How The Women's World Cup Became The Most Sexist Event In All Of Sports
Rarely do we witness such a clear and undebatable instance of sexism.
You could, for instance, strongly and very credibly argue that the way in which we discuss female athletes versus their male counterparts perpetuates the over-sexualization of women.
But at the end of the day, there's still a lot to explain there, and so much can get lost in translation.
This one, though, needs little elaboration.
One of soccer's open secrets is that the game is a hugely inferior product when it's played on artificial turf instead of natural grass.
On turf, the ball bounces awkwardly, passes cannot be made as smoothly and the surface is harsher on players' bodies.
ESPN's Sports Science laid out some of the more intricate reasons as to why playing soccer on artificial turf is far from ideal in this video:
The bottom line, though, is simple to understand.
The game looks worse when it's not played on grass, and the idea of staging the sport's grandest event on an unnatural surface is unthinkable.
That is, unless, the event features women.
When the US women's national team opens play at the FIFA Women's World Cup tonight, it will do so on artificial turf.
In fact, for the first time in history, the whole tournament will be played exclusively on the synthetic surface, which American forward Sydney Leroux has compared to concrete.
So egregious is the arrangement that 84 players from 13 countries filed a gender discrimination lawsuit against FIFA and the Canadian Soccer Association.
The premise was as simple and clear as any case that centers on sexism could possibly get.
FIFA would never, ever stage a men's World Cup on turf.
The fact that women are subjected to playing on turf fits in well with FIFA's culture, too.
Last September, different players, past and present, spoke to Sports Illustrated's Grant Wahl about the instances of sexism they've witnessed inside world soccer's governing organization.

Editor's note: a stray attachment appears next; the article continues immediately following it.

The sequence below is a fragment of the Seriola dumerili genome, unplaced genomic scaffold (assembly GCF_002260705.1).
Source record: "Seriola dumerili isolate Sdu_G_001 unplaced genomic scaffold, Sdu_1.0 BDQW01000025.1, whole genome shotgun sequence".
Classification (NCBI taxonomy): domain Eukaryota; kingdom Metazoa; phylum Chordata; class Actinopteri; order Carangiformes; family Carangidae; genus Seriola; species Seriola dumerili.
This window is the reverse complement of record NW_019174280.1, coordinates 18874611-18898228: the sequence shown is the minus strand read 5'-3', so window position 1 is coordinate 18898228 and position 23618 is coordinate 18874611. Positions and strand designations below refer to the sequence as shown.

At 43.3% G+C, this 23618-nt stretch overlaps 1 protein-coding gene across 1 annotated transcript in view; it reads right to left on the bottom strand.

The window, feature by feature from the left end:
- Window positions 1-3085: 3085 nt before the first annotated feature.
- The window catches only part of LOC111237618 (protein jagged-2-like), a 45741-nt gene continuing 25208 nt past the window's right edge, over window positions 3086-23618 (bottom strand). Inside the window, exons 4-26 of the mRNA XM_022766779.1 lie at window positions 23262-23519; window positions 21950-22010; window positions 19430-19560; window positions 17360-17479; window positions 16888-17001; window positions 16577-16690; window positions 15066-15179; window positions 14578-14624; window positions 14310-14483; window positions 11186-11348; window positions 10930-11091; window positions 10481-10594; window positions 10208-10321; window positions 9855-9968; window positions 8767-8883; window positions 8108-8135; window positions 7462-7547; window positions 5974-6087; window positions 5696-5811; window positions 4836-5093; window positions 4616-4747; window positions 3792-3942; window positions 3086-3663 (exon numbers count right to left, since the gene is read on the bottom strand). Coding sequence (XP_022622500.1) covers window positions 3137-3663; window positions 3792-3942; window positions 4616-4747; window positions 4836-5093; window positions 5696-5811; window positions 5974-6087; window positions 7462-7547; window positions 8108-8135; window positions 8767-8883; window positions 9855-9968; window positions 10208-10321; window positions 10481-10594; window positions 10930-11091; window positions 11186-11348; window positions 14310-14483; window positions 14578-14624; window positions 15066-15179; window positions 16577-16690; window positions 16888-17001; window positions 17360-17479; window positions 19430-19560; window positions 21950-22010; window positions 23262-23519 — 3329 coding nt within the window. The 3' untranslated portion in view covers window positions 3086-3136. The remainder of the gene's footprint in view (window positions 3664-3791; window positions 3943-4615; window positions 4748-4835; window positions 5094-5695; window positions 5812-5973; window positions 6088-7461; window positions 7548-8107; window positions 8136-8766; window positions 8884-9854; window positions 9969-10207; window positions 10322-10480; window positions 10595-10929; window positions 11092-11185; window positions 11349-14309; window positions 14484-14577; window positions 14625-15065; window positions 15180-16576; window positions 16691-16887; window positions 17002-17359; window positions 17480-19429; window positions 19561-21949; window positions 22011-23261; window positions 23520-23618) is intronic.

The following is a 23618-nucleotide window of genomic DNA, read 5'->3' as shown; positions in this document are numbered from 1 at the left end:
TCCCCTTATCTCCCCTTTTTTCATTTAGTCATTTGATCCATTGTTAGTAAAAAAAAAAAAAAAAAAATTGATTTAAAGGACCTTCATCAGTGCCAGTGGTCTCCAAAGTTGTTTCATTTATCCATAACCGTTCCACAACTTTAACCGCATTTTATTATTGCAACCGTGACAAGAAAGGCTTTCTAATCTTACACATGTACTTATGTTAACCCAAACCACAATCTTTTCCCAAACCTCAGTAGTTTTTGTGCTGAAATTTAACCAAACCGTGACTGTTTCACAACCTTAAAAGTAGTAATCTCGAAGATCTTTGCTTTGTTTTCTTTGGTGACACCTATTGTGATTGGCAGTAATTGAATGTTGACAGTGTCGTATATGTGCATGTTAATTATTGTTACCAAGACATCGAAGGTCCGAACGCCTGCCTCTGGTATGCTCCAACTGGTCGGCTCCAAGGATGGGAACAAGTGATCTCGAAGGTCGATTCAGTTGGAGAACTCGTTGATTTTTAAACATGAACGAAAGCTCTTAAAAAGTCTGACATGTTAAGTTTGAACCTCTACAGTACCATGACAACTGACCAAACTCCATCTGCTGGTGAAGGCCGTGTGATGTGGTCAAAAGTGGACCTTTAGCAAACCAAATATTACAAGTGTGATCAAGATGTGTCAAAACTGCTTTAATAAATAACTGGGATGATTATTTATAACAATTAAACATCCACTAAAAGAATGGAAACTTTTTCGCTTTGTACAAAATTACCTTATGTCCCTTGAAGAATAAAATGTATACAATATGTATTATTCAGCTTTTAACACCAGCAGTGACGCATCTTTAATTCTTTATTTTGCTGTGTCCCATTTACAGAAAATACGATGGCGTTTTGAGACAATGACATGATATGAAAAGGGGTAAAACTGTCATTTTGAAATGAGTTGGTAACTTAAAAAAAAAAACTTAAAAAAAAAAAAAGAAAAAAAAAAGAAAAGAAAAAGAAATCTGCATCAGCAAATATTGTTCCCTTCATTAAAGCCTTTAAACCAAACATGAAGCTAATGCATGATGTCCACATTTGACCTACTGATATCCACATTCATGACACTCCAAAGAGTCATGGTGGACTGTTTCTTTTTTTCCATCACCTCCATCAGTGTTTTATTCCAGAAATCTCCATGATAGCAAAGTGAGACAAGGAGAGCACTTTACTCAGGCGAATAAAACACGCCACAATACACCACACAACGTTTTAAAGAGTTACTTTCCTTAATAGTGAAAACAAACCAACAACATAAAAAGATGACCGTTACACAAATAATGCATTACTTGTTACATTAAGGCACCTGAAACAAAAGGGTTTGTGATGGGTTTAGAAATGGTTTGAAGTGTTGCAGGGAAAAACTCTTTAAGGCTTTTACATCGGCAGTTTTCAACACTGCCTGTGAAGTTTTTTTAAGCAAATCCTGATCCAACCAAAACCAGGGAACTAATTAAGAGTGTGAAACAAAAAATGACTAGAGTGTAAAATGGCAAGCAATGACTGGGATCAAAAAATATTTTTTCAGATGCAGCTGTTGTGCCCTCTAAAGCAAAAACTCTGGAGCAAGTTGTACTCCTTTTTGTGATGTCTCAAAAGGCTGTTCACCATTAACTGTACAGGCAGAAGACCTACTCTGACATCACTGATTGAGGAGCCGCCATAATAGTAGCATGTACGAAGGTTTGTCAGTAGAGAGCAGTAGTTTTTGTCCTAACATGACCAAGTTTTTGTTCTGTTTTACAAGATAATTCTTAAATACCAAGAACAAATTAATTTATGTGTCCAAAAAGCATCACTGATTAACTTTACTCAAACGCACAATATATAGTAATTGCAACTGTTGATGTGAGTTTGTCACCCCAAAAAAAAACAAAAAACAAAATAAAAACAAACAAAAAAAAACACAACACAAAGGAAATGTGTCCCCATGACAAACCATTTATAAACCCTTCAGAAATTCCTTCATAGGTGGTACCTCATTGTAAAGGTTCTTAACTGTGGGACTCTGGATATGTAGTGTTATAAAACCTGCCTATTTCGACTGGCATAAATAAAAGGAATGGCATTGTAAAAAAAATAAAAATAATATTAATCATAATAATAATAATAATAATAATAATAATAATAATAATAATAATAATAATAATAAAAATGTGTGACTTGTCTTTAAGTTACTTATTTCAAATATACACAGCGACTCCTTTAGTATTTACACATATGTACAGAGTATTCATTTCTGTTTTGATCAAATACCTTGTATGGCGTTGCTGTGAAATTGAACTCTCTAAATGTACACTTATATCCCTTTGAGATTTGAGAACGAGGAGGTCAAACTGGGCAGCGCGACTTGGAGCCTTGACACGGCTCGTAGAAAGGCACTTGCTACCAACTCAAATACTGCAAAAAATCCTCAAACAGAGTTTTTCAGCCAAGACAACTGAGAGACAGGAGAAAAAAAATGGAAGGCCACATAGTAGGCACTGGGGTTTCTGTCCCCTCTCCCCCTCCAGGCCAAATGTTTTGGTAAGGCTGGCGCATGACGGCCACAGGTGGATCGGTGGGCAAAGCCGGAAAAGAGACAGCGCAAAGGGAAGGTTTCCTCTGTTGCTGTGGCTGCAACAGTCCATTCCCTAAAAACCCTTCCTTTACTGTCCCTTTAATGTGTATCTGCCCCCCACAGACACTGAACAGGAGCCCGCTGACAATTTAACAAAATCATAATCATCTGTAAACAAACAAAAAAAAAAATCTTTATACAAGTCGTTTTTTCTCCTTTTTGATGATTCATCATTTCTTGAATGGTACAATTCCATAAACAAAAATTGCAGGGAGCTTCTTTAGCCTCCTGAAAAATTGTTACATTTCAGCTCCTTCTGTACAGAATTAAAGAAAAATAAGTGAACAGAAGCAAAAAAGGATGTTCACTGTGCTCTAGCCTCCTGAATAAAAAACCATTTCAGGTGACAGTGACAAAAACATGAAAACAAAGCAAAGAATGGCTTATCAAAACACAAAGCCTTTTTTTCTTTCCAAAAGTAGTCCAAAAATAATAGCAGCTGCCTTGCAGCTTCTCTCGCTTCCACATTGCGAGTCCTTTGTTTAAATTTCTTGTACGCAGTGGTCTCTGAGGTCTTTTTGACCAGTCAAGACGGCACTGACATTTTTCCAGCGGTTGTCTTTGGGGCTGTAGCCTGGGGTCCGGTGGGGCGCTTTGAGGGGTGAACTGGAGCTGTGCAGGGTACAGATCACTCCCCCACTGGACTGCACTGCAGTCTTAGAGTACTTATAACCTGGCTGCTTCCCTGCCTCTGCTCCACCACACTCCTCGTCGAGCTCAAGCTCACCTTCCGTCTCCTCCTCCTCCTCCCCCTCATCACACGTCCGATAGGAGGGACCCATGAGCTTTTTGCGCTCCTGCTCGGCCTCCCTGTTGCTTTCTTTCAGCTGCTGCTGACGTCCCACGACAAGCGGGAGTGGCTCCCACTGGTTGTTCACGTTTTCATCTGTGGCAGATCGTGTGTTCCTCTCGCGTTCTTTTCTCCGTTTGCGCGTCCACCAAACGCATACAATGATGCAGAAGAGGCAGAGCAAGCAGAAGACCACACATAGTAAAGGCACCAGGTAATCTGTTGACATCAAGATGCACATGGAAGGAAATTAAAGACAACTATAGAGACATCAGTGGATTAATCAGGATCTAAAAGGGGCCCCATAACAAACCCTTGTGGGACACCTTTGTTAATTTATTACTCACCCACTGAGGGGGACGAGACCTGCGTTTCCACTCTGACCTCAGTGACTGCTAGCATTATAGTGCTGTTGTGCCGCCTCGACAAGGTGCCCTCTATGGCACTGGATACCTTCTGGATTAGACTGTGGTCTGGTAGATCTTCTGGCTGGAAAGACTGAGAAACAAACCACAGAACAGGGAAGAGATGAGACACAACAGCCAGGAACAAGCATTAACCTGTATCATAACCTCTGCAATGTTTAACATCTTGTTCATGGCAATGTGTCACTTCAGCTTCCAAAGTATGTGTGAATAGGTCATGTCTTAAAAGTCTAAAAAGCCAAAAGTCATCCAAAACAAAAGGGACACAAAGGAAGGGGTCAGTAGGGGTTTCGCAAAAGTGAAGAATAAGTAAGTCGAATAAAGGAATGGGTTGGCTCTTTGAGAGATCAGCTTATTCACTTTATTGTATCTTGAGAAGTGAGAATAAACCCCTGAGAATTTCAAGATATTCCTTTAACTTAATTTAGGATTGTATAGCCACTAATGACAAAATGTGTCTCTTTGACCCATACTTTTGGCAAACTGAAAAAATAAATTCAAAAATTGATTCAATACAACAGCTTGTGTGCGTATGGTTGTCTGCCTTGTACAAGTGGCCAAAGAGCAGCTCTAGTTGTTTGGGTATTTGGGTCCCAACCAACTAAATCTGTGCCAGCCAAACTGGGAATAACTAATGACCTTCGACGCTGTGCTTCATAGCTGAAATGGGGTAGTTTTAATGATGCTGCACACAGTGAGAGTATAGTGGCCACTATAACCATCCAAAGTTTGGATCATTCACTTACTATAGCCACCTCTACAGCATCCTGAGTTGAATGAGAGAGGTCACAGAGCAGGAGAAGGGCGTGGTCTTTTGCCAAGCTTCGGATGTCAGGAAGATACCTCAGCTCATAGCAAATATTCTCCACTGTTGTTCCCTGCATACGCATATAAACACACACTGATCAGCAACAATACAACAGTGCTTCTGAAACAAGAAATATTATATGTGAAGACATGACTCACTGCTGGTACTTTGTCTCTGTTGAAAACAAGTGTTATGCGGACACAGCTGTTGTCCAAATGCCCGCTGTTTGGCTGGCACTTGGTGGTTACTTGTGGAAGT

US all-time leading goal scorer, Abby Wambach, for instance, told Wahl that FIFA president Sepp Blatter might genuinely have no clue as to what the world's best female player looks like.
Wambach said this while citing one experience during which Blatter mistook Wambach's wife, Sarah Huffman, for Brazilian star, Marta. She said,
It’s a shame that at one of the biggest events I’ve ever been invited to, the president of this organization that I’m a part of didn’t know who the best women were.
Then, there's the now-infamous, almost unbelievable comment Blatter made about the women's game years ago.
He was quoted in 2004 by The Guardian as saying,
They could, for example, have tighter shorts. Female players are pretty, if you excuse me for saying so, and they already have some different rules to men -- such as playing with a lighter ball. That decision was taken to create a more female aesthetic, so why not do it in fashion?
And we haven't even gotten to the "endemic sexism" that anti-bribery expert Alexandra Wrage cited, along with the organization's unwillingness to change its culture of corruption when she resigned her post within FIFA.
Wrage's accusation, furthermore, sounds just about right for a body that counts only one woman, who was elected in 2013, among its 24-member executive committee.
All of these are symptoms of an organization that lacks gender diversity and stinks of sexism.
But none of them compares to the stench that will be on display all month in Canada.
The women dropped their suit in January, having recognized that virtually no legal victory would be possible before the World Cup began.
Wambach told Elite Daily on media day,
It wasn’t the outcome we wanted, but we’re moving forward. We can’t do anything about it. We filed the lawsuit too late, and FIFA was just going to slow play it until after the World Cup. And obviously that would make no difference, whether we won or not.
The women will play on artificial turf for the whole of the tournament.
These women, like many already are in so many organizations around the world, will be openly discriminated against in the workplace.
And if you really don't know what that looks like, don't worry. Tune into the Women's World Cup and it will teach you.